Matt has an interesting point, as he voices his frustration with the post Iowa chatter about “post-partisan” and “post-ideological” voters in the wake of Obama’s Iowa Victory. It’s one that I lamented the lack of support for the most progressive candidate in the race, but I don’t think I put it as succinctly as Matt did, after running down the numbers he says prove that liberals and progressives handed Obama his Iowa victory.
Obama’s self-identified liberal supporters aren’t even willing to claim what exit polls clearly show to be the case: Obama won because of liberals. Among moderates and conservatives in Iowa, Obama led Clinton by only a 31%-30% margin, while among liberals, Obama led 38%-25%. Without liberals, this Obama surge wouldn’t be happening.
This brings me to one of my major problem with Obama: if his campaign and his supporters can’t even credit liberals and progressives for a victory they quite obviously delivered to him, then what possible credit or influence will liberals and progressives ever receive in an Obama White House? Iowa progressives and liberals just handed the nomination the Barack Obama, and his campaign won’t even give them credit. In fact, Obama’s progressive supporters seem to, in large measure, have been convinced to not give themselves credit, either. If the campaign won’t promote progressivism now, and if it has the ability to convince progressives to shift credit for their victory to a false post-partisan and post-ideological narrative, how can we ever think that Barack Obama will promote progressivism? If you are interested in having an ideological progressive movement, that is a question that should worry you.
It does worry me. It’s worried me for a while.
It worried me back when Dean cozied up to Pat Robertson. It worried men when progressives started promoting less-than-progressive candidates, because “that’s what we have to do to win.”
But over and over I basically hear about all of the above “If that’s what we have to do to win … ”
And then I remembered something I hear a certain A-list blogger (who honestly seems to care about these issues, and keeps asking how Dems should talk about them) say a while back: just getting Democrats elected is not sufficient. Certainly not if they’re going to put their constituents and the convictions in the closet in order to win. A party that believes it has to put its own values on the back burner in order to win must not believe that it can and should win based on its values. It becomes something else entirely, and will find it hard to go back if the trick should work.
It worried me when Obama started evangelizing to the evangelicals.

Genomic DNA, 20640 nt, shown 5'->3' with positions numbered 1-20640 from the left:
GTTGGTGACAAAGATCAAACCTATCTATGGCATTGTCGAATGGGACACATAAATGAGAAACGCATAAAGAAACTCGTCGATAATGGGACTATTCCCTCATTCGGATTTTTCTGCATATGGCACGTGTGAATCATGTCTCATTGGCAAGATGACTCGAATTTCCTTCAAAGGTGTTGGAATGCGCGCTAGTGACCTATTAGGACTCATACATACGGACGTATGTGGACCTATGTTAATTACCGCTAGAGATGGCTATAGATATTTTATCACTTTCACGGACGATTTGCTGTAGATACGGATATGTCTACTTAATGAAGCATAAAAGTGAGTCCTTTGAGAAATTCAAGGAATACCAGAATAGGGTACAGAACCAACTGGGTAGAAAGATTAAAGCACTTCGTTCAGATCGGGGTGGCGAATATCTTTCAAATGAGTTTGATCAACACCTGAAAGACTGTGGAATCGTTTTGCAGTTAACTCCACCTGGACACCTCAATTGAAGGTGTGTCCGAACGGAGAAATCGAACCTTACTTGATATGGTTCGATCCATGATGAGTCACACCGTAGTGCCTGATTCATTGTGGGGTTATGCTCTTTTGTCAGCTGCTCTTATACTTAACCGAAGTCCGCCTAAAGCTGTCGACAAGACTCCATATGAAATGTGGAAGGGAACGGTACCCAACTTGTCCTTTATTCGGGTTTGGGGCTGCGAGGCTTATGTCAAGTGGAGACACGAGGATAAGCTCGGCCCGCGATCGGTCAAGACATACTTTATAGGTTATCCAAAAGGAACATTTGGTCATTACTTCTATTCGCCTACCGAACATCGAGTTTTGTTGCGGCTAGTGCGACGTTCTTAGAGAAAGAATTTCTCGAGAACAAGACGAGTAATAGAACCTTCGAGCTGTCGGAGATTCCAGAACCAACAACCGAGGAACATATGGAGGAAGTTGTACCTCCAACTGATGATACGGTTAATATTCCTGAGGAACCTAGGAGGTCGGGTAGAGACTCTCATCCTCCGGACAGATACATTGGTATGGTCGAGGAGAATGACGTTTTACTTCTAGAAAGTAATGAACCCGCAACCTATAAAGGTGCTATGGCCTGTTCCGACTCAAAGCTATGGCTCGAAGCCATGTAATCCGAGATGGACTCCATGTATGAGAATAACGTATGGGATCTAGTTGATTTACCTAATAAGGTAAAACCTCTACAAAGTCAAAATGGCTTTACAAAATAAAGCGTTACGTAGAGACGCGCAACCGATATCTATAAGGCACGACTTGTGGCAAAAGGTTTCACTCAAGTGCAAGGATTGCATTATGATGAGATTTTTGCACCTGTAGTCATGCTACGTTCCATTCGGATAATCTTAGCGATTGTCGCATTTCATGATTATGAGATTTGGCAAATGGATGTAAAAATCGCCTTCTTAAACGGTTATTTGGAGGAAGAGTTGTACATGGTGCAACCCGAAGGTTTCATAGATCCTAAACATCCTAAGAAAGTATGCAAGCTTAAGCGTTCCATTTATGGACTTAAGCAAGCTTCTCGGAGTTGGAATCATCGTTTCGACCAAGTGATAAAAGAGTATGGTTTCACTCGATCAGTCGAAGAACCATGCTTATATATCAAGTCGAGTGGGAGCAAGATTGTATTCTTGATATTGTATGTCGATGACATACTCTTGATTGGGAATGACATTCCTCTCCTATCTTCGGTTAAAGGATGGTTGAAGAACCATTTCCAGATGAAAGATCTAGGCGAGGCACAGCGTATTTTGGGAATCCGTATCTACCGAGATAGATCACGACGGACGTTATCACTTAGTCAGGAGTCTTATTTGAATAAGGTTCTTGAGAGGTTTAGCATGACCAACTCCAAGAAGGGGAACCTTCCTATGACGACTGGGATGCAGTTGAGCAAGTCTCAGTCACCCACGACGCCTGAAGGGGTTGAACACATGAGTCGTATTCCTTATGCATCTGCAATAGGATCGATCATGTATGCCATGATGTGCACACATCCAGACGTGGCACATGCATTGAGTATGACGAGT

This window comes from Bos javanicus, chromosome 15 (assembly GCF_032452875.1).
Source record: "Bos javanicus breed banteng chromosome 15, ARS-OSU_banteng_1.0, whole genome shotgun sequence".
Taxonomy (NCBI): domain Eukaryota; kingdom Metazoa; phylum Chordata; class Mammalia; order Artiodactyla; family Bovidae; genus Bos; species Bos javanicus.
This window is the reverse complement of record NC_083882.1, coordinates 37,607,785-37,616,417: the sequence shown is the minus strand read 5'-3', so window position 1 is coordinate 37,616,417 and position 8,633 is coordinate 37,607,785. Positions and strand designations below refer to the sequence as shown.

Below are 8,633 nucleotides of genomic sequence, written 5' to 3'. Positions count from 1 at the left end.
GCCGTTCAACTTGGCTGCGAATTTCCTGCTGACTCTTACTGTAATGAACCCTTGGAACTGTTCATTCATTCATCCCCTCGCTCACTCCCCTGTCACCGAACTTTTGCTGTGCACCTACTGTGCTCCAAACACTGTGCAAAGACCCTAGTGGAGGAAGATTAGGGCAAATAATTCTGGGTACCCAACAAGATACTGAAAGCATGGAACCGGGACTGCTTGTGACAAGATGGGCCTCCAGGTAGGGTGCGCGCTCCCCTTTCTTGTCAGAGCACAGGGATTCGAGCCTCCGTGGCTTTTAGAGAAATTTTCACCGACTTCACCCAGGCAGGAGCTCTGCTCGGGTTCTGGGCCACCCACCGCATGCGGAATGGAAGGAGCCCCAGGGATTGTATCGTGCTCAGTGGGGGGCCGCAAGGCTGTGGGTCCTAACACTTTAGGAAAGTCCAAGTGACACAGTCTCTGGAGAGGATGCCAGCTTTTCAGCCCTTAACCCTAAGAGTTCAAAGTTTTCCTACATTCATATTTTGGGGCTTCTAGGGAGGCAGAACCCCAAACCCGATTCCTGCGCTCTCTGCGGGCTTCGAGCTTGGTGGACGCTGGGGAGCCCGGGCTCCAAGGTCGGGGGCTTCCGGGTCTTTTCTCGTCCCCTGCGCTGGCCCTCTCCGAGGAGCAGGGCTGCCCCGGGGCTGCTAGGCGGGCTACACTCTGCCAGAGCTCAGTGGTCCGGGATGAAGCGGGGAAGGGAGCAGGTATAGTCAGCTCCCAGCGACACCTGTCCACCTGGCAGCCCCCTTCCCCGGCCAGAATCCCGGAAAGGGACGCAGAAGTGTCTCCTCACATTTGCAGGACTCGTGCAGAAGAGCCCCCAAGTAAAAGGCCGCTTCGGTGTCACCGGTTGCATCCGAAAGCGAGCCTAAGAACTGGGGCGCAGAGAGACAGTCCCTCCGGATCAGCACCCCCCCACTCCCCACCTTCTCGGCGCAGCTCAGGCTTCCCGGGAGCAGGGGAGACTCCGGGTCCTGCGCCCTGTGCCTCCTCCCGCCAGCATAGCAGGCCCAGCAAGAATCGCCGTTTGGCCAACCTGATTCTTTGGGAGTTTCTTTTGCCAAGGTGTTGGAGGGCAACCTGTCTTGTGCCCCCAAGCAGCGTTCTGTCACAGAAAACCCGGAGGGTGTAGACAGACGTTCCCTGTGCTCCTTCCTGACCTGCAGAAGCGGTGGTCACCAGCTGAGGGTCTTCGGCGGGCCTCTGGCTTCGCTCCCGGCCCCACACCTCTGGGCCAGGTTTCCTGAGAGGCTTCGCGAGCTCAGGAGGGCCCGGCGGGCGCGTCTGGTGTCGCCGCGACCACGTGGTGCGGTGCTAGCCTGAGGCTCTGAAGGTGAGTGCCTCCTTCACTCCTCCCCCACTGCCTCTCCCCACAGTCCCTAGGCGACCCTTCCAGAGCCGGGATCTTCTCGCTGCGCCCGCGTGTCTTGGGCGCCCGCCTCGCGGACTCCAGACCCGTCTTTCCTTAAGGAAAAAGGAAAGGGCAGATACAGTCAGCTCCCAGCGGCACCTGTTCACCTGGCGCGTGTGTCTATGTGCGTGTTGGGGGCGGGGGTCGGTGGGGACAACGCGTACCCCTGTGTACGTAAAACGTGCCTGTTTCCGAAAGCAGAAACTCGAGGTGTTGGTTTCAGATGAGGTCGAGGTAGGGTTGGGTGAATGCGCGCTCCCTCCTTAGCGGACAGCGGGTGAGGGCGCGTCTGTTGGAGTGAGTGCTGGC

So how do you reach out to people like them as voters when you have longtime constituencies around issues they’re either opposed to or would rather not talk about? It becomes even more challenging if a party’s positions on those two issues has anything to do with its values. You can try talking to those voters about those issues, without offending them or betraying your values on those issues. That’s difficult. Or you can avoid those issues, distancing yourself from them and their related constituencies, at least publicly. That’s easier, and it might get you more of the votes you’re seeking than it will lose you votes that you can pretty much (or at least have always been able to) take for granted. It might work. It might also make you a different party; slightly different or remarkably different remains to be seen.
…The change in positions doesn’t happen now. It doesn’t have to. A journey of 1,000 miles begins with just one step. That particular step may lie anywhere along those miles.
It bothered me when Democrats in Congress couldn’t bring themselves to cut funding for “abstinence-only” education, even though it’s been shown not to work and to be little more than government funded gravy train for the Republicans evangelical base.
In hopes of gaining support for their other domestic parties, the Democrats have voted to shovel money at the very people opposed to those parties. The logic there approaching Bush-like proportions.
And, thanks to all those who educated us on the necessity of electing “centrist” Dems for bringing us this moment. They have they’re cover, and the right will continue to get tax dollars to evangelize the world.
The day that Howard Dean sat down with Pat Robertson, I said that the ultimate victory of the Republican Revolution may turn out to be a more conservative Democratic party. I’m not convinced that we’re not headed that way. Especially now that the party has taken another step rightward.
If progressives aren’t getting credited with handing Obama his Iowa victory, perhaps it’s because progressives haven’t always demanded progressive positions from Democratic candidates. Perhaps progressives have been too willing to “set aside” candidates’ less-than-progressive positions on some issues, because that’s what they believed had to be done for Democrats to win.
The problem is that in doing so, they started the process why which “Democrat” becomes further differentiated from “Progressive.” It’s worked very well. Republicans started defecting to the Obama camp last year. And at least one poll suggests that Obama’s Iowa support came from Republicans and independents. Not Democrats.
Want a candidate and a president who will promote progressivism? Start by rewarding candidates for taking progressive position, and actually leading on some difficult issues. Start by supporting progressive candidates, who are unafraid to identify as such.
In the end, maybe you get what you vote for. If you vote for what you want, you may get it down the line. If you vote for what you’ll settle for, you’ll get it, but maybe not much more.